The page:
Infrastucture Development in Villa Elisa, Argentina

Since the end of January, I have been working as an FSD intern in the community of Villa Elisa, a small neighborhood on the outskirts of La Plata, Argentina. While Villa Elisa is a vibrant community full of culture, it is also a perfect example of the challenges that Argentina faces today. On my walk to work I pass wealthy, gated communities that give way to rows of makeshift homes on trash-lined streets. The lack of opportunity leaves most members of the community rooted in their current socioeconomic position.

WatsonE1 with caption.JPGWatsonE2 with caption.JPGBoth the government and the press were slow to respond. Coverage of the floods was restricted to the city center and the government offered no assistance to the poorer neighborhoods. The people of Villa Elisa reacted by taking to the streets. They used road blocks and bonfires to cut off the two major roads that connect La Plata to Buenos Aires, effectively choking a major artery (I was forced to walk the 4 miles to Arco Iris). There was no satisfying conclusion to the incident. The roadblocks disbanded and mattresses were eventually distributed to the area, but Villa Elisa is still recovering and the people still feel unfairly neglected.

Besides natural catastrophes, Arco Iris´ lack of security remains the principal challenge that hinders its growth and expansion. Located in a marginalized neighborhood where drug use and theft are common, the community center is exposed to thieves and vandalism. At night, youth drink and participate in high-risk activities in the unprotected, trash-filled, and weed-infested yard; during the day, overgrown grass hides broken beer bottles and drug paraphernalia. Dogs roam the area where the children play, bringing in garbage and disease. Underutilized, contaminated, and dangerous, Arco Iris’ yard exists as a constant reminder that the center currently lacks the infrastructure and resources to serve the community to the best of its ability.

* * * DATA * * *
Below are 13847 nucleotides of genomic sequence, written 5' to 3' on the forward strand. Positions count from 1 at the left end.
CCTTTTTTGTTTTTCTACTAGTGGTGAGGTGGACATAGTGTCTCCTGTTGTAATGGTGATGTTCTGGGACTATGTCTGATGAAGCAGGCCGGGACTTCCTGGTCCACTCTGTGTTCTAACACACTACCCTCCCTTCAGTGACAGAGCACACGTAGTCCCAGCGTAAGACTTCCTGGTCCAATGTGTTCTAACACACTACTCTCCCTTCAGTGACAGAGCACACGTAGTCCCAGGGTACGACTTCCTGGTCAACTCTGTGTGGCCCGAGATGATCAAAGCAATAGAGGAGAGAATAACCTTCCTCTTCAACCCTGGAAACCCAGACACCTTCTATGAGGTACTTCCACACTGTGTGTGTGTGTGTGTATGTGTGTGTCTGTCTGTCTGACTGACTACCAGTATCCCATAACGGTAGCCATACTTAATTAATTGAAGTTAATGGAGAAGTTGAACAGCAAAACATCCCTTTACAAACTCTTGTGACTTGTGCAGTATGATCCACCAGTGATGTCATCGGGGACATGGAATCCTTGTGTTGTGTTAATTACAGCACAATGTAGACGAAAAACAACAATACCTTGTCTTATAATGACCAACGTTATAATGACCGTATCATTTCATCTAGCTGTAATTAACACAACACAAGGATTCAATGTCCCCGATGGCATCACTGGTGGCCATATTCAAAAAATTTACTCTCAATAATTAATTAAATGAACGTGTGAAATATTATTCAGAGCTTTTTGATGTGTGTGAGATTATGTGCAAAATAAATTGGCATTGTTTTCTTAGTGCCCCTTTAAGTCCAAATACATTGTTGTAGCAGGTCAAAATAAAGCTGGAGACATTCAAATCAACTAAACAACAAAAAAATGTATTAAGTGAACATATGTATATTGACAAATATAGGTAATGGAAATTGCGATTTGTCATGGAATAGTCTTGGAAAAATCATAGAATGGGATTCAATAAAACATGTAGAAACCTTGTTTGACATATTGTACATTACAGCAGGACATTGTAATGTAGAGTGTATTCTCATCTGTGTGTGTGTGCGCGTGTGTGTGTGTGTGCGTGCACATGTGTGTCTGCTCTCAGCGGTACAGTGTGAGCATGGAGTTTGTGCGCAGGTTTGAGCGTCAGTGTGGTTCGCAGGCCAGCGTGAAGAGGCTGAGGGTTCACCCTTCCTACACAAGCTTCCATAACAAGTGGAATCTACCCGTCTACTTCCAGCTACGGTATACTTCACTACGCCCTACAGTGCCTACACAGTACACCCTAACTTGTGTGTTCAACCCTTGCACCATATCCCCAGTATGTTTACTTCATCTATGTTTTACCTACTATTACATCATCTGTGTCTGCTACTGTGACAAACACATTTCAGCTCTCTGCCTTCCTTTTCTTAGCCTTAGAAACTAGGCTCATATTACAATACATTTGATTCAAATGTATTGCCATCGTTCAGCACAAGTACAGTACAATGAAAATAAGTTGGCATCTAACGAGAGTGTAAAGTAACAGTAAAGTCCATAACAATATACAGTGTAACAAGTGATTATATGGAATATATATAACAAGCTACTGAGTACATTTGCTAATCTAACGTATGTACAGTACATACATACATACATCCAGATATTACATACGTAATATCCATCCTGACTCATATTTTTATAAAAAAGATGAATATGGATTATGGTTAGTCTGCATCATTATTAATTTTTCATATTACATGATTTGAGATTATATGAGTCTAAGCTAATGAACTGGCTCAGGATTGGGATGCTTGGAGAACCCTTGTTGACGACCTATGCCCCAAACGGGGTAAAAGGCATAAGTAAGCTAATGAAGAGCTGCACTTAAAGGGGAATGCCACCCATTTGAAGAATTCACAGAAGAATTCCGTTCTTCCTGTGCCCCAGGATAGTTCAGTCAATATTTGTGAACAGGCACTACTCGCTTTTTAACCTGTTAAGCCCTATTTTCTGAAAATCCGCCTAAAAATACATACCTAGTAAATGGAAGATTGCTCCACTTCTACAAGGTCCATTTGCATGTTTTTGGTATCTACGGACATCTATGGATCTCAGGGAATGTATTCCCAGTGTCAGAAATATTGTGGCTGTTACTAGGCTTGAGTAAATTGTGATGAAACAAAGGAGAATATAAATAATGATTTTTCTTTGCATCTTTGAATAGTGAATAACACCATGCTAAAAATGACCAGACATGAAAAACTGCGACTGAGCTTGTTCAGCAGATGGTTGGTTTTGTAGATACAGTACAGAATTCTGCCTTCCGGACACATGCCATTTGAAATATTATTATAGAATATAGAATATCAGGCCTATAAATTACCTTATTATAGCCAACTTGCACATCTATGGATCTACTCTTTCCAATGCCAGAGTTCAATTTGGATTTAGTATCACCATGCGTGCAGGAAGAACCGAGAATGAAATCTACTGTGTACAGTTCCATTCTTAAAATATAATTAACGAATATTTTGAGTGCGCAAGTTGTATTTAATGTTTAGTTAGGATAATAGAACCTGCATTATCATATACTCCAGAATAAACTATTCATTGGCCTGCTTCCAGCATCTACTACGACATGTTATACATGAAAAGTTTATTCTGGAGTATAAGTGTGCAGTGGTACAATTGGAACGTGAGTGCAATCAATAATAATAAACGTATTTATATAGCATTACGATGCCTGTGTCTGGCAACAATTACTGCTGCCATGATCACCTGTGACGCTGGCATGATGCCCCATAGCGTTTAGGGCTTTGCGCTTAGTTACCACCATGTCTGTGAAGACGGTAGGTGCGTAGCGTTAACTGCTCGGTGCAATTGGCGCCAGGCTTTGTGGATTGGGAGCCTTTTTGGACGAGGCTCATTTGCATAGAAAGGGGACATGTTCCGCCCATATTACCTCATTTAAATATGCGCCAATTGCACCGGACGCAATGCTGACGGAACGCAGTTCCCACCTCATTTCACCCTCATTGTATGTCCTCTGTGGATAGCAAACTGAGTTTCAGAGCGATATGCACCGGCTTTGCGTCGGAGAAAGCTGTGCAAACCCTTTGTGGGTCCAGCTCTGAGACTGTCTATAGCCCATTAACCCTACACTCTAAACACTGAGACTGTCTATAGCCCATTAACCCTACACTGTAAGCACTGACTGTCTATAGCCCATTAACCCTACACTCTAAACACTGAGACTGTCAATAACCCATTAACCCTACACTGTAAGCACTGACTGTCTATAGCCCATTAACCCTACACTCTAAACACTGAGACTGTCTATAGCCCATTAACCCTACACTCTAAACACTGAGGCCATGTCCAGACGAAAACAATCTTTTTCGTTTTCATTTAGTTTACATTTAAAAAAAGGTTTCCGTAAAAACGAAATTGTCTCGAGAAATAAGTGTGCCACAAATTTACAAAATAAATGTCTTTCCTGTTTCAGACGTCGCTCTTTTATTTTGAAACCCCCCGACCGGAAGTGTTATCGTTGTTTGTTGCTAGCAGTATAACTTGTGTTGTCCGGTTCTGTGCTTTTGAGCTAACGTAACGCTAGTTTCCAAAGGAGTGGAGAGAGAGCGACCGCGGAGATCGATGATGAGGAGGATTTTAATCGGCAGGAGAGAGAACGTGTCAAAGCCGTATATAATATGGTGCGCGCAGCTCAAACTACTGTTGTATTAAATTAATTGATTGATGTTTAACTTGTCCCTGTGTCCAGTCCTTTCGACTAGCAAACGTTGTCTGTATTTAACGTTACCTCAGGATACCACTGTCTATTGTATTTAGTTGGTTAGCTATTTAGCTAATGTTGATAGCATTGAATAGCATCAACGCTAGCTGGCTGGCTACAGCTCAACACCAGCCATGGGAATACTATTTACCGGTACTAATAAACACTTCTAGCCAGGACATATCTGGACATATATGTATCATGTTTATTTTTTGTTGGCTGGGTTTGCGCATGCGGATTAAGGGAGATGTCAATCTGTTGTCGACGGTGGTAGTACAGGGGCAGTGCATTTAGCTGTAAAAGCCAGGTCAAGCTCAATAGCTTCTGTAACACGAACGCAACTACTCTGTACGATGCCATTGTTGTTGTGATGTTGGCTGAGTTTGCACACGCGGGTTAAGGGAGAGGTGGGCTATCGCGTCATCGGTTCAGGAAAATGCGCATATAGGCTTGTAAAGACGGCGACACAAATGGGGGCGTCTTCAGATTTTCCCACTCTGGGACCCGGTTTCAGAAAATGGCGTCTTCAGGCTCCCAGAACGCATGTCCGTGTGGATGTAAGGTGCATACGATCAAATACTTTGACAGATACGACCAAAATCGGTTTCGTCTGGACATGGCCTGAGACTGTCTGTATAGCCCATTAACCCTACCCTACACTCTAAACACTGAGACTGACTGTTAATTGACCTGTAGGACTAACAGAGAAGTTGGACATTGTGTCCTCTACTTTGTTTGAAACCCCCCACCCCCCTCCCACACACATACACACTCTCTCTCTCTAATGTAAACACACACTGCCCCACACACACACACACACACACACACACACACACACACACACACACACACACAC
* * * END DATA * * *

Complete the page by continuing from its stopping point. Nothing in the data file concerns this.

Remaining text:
WatsonE3 with caption.JPGAlong with Anne DeLessio-Parson, an FSD field director, we have designed a project to construct an enclosure – a protective, secure fence – that will allow Arco Iris to improve and expand the activities it offers. Surrounded by a well-constructed fence, Arco Iris will be able to (1) create a garden that would supply the children with fresh produce and make the center less reliant on other sources, (2) construct a playground and soccer field for the 90-plus children served, and (3) ensure security for the valuable baking and sewing equipment. A fence, while simple, is an important step for a rural community to build a more sustainable future.

To see pictures, a thorough breakdown of the project’s goals, and ways in which to donate to Arco Iris please visit the blog at: http://arcoirisproject.blogspot.com/. We are still short of reaching our necessary funding so please feel free to send the link to anyone you think might be interested in donating. Thank you!!!

Elliot Watson

elliwat@gmail.com